Quick review of recent reads #2


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After entering XL, I rarely read any books other than the course materials. Most of the time I was busy behind the laptop screen doing some assignments or projects. Even if I found some free time, I never felt like reading a book, would watch some new Tamil movie which relaxes me a lot. During my summer internship I found some time to read some books. Recently a couple of weeks during travel I could read.

Predictably irrational by Dan Airely 

The basic assumption of Traditional Economics is – “All Humans are Rational, we always make rational choices “. But this book is a fascinating examination of why human beings are wired and conditioned to react irrationally. We human beings are a selfish bunch, so it's all the more surprising to see how easily we can be manipulated to behave in ways that run counter to our own self-interest.  What I learned from Predictably Irrational is that everyone is irrational sometimes, and that's OK. We're not perfectly logical creatures, after all. The trick is training yourself to know when you're most likely to make irrational choices, and to resist those impulses. I would say this books increased my interest in Behavioural Economics. I would rate this a 4.5 / 5 in terms of value add, style of writing and research done.

Freakonomics by Steven Levitt

No special mention required about this book, as this is one of the book most reviewed, and also you can refer the Freakonomics blog at NY Times. But this is also of the same genre similar to behavioural economics. “Conventional wisdom is often shoddily formed and devilishly difficult to see through” – You will understand this if you read this book. A must read if you would like to understand many economic problems could be related to something which are not obvious. One of the most famous correlations gave by him is the Link between - US crime rate and Legalising Abortion. I would rate a 4/5 for this book.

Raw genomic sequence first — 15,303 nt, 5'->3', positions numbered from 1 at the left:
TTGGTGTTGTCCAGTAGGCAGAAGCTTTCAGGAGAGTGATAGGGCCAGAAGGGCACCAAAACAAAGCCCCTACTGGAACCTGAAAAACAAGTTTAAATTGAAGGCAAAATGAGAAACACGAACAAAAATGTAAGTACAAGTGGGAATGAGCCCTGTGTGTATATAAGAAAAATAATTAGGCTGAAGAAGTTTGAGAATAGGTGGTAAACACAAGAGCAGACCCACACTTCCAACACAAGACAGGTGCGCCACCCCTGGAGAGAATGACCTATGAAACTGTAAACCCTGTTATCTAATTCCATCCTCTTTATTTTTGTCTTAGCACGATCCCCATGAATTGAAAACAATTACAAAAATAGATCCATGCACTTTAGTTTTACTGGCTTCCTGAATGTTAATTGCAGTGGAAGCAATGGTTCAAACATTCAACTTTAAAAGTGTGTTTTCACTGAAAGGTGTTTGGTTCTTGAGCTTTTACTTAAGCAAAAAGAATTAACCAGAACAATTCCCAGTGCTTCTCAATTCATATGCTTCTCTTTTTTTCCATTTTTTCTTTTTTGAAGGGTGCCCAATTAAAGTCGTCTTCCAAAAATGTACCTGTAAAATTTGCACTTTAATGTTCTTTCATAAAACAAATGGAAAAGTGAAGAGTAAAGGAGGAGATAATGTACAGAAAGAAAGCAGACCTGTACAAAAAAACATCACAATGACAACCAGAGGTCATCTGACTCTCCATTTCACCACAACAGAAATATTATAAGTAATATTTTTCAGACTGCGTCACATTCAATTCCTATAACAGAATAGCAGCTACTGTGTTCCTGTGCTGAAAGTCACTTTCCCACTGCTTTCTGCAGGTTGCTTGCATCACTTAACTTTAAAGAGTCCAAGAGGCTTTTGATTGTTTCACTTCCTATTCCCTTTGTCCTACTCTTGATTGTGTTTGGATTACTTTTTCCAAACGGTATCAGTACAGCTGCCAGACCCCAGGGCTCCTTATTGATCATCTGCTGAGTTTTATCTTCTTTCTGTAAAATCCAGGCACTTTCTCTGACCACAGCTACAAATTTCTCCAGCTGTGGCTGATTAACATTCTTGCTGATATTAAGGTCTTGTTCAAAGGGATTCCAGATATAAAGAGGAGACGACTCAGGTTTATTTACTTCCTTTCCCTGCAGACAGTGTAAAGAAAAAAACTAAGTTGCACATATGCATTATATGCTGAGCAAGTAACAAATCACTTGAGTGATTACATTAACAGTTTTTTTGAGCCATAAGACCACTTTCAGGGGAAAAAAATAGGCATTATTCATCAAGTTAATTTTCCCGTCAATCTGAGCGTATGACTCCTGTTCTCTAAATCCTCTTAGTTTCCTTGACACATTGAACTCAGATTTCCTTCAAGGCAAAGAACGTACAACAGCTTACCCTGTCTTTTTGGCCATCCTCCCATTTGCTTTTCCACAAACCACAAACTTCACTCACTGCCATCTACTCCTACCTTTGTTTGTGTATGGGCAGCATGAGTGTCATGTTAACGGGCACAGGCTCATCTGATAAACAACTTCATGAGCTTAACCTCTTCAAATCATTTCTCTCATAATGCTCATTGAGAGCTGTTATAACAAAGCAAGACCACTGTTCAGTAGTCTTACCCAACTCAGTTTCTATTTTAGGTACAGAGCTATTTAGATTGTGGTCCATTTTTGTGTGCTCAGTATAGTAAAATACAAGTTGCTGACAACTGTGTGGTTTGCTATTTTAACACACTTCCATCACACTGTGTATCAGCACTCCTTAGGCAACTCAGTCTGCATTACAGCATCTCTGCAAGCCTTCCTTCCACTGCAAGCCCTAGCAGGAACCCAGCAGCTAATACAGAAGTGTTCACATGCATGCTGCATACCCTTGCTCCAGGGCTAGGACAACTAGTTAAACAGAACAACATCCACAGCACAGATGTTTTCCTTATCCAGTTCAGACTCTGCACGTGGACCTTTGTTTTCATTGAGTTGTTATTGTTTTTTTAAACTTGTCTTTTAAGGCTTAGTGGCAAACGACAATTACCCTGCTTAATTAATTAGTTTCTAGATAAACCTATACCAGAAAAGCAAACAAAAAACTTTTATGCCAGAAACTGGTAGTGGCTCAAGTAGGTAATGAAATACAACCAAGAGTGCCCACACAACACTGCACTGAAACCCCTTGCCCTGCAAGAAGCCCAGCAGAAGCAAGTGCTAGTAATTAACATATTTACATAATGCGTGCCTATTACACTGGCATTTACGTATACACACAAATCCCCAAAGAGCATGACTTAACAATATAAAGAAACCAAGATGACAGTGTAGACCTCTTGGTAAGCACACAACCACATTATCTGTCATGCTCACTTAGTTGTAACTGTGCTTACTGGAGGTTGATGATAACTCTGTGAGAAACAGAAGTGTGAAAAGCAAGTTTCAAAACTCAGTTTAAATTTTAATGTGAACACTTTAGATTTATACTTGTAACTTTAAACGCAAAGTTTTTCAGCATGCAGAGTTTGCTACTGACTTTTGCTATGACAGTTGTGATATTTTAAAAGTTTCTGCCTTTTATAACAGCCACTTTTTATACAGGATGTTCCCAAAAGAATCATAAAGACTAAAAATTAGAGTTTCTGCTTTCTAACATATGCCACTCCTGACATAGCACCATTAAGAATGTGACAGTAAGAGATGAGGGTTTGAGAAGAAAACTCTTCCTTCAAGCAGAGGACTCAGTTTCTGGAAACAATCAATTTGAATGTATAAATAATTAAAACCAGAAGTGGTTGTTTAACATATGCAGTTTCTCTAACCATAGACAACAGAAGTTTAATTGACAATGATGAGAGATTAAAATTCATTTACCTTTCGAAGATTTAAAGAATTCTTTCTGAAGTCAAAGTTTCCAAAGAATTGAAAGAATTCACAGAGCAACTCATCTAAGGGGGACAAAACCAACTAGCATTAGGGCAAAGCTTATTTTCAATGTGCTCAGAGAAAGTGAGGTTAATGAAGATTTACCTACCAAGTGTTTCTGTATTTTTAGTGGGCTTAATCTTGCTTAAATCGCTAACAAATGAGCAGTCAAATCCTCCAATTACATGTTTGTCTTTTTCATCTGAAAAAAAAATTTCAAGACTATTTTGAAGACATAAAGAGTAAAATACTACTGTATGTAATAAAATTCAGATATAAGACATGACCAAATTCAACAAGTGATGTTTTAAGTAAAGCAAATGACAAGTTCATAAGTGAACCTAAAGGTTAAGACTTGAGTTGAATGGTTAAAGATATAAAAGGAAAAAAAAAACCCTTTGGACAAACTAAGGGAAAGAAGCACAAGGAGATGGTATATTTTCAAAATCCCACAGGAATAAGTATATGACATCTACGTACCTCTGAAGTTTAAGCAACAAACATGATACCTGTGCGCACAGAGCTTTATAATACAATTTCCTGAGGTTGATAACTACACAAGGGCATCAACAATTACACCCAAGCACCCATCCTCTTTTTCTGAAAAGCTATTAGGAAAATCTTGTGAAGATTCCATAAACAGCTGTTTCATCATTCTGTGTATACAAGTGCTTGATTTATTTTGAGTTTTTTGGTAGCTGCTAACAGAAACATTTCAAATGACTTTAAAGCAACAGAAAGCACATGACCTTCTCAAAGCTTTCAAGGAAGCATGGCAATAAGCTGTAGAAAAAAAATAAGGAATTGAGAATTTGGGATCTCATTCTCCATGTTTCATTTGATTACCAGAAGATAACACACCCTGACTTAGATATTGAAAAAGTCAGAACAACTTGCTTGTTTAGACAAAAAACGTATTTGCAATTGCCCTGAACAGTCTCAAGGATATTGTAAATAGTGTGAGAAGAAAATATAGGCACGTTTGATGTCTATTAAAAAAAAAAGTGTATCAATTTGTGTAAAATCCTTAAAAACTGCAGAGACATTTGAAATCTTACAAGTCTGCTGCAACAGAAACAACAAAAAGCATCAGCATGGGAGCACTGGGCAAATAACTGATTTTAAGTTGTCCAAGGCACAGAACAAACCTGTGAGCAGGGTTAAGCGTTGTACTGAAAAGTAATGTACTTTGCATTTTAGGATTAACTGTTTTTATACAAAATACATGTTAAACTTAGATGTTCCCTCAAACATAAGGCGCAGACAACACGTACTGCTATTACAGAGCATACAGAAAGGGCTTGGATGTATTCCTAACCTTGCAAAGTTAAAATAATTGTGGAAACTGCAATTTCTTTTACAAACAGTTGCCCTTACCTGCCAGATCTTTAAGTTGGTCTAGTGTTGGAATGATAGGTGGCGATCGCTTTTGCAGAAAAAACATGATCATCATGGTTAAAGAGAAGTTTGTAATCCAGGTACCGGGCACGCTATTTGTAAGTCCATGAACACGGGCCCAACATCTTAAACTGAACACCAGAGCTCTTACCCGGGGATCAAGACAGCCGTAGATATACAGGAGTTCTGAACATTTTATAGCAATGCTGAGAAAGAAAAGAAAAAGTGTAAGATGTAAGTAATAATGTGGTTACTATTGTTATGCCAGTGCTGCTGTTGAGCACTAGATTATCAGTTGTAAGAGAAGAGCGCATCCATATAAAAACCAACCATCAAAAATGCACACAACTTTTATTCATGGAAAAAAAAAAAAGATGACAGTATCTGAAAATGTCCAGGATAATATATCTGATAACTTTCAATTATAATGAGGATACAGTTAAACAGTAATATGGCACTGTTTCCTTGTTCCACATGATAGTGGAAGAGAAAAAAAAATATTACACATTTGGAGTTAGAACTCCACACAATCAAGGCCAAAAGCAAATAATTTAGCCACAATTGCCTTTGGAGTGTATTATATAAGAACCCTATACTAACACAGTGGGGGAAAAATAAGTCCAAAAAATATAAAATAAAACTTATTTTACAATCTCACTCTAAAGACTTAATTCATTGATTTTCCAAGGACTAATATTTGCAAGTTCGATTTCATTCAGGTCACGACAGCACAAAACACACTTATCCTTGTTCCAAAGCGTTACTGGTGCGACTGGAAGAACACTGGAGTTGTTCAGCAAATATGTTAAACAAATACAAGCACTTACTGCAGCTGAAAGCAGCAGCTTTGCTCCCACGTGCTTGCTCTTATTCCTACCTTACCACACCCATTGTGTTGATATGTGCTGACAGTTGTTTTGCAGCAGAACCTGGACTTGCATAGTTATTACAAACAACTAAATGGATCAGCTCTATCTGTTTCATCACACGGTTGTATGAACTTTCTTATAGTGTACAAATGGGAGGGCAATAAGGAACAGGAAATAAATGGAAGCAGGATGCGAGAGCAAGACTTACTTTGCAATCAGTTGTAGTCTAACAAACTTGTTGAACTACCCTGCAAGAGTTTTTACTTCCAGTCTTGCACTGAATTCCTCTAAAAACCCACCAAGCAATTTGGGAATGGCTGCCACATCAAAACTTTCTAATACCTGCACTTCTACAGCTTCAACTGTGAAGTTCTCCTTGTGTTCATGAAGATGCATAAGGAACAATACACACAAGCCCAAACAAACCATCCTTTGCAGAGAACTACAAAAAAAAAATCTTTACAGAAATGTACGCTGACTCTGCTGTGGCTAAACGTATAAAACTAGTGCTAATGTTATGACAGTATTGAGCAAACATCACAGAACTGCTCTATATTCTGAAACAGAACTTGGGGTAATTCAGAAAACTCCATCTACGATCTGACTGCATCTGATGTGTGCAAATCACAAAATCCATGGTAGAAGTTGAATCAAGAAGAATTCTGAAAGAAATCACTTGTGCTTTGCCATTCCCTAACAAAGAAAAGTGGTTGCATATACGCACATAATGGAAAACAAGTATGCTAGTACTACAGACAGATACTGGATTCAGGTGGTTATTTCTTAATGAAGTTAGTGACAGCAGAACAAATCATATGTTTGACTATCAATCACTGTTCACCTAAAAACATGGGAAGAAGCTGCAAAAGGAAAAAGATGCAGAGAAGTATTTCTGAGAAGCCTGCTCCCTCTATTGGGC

I have started again, at present I am reading Gregory Robert’s – Shantaram.

Previous Reviews

1. Quick Review

2. Under Cover Economist

1 comment:

  1. Nice to see you reading some great stuff. Rating, i believe have some biases because of your love for economics.. .:):):).....It is just one perspective. I also strongly disagree with your comments saying that "The trick is training yourself to know when you’re most likely to make irrational choices, and to resist those impulses"....I am strong supporter of saying that "History was wriiten by people who made irrational decisions".. Why we need to control our impulses ?...If you are clear with vision and mission, impulses will take you to right destionation.


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